Once you have dried your feet, take the time to examine your feet.4 Check in between your toes and around your soles for red, itchy scales, which can be an indication of the fungal infection, athlete’s foot.5 Be sure to look for cuts, blisters, dryness, and swelling as catching these issues early may help prevent serious complications later.3,4 Also, check for any discoloration or foul smell of the toenails, which can indicate a nail fungus.3 Avoid putting any nail polish on an infected nail.2

Wear the proper footwear

Always wear proper shoes. Wearing improper shoes can lead or contribute to potential foot problems such as calluses, ulcers, blisters, plantar fasciitis, arch spasms, heel spurs and tendinitis (also known as tendonitis).6,7 Never walk barefoot, as shoes and slippers are one of the simplest ways to protect your foot from bumps and bruises.4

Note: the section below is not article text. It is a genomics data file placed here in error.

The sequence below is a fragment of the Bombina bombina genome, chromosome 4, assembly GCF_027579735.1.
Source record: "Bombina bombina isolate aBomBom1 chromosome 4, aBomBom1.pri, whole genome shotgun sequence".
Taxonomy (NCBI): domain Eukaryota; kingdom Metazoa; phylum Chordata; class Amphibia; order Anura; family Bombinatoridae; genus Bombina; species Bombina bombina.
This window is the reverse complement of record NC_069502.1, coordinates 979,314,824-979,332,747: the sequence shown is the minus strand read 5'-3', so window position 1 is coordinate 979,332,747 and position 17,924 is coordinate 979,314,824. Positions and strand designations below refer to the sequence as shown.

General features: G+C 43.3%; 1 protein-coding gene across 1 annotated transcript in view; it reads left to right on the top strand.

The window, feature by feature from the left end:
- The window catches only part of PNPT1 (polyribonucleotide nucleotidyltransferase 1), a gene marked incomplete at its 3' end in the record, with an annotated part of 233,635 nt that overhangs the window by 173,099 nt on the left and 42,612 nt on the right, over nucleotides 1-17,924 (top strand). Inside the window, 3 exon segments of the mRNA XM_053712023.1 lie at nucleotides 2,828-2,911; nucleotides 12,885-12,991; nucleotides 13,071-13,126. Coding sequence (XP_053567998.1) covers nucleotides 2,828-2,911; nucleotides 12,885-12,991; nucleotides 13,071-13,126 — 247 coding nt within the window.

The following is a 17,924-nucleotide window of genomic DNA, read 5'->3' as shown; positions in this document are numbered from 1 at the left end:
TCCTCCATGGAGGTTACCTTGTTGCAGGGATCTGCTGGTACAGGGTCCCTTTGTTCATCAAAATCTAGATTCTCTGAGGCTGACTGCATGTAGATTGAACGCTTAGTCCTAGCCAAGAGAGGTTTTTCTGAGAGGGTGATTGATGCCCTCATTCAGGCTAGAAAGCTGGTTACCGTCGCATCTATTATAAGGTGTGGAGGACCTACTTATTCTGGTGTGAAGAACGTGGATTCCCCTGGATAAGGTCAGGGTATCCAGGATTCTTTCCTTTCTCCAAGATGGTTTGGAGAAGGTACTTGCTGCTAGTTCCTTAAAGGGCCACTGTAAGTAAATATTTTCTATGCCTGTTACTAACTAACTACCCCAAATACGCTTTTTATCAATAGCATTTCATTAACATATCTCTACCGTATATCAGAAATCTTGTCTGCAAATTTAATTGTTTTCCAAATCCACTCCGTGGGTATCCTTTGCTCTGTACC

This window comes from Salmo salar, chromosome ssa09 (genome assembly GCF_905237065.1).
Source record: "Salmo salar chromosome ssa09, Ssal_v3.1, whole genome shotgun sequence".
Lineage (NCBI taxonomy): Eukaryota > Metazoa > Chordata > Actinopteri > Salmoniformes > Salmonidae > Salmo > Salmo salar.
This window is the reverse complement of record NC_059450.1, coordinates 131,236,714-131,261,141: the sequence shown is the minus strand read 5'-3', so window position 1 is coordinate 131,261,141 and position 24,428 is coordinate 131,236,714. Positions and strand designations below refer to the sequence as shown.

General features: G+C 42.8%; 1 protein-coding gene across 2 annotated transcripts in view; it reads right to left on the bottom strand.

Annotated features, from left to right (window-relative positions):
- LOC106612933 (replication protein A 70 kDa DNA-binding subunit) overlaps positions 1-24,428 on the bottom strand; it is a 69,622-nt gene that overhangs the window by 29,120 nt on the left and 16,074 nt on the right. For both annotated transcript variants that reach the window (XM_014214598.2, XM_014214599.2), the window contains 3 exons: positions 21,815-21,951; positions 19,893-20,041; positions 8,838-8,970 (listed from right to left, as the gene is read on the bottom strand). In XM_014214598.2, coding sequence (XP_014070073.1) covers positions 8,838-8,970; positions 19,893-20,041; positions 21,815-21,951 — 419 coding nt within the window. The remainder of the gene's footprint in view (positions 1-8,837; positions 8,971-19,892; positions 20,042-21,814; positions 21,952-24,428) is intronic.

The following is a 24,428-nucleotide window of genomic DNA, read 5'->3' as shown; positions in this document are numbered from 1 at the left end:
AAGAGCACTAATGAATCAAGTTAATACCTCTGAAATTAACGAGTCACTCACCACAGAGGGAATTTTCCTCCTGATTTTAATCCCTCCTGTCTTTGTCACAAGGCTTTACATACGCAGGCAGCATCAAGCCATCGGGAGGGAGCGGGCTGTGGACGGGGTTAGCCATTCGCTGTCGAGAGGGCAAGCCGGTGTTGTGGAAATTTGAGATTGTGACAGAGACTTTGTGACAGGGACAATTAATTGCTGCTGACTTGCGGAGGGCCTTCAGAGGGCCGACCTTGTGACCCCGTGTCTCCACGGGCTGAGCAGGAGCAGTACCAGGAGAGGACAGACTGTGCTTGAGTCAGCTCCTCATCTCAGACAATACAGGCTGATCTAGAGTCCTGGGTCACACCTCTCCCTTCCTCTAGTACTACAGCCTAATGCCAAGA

If you have diabetes, get regular foot checks4,8

People who have diabetes should have a comprehensive foot exam at least yearly and should see their doctor for injuries or sores. Diabetes can cause nerve damage making it more difficult to feel an injury. Diabetes also can lead to circulatory problems because of its ability to hardened the small blood vessels in your feet.9 As a result of the lack of proper blood supply, wound healing can be prolonged if any are sustained.7 Wounds found on the feet of a person with diabetes must be treated more aggressively than those who do not have diabetes as improper care may lead to foot ulcers and other complications.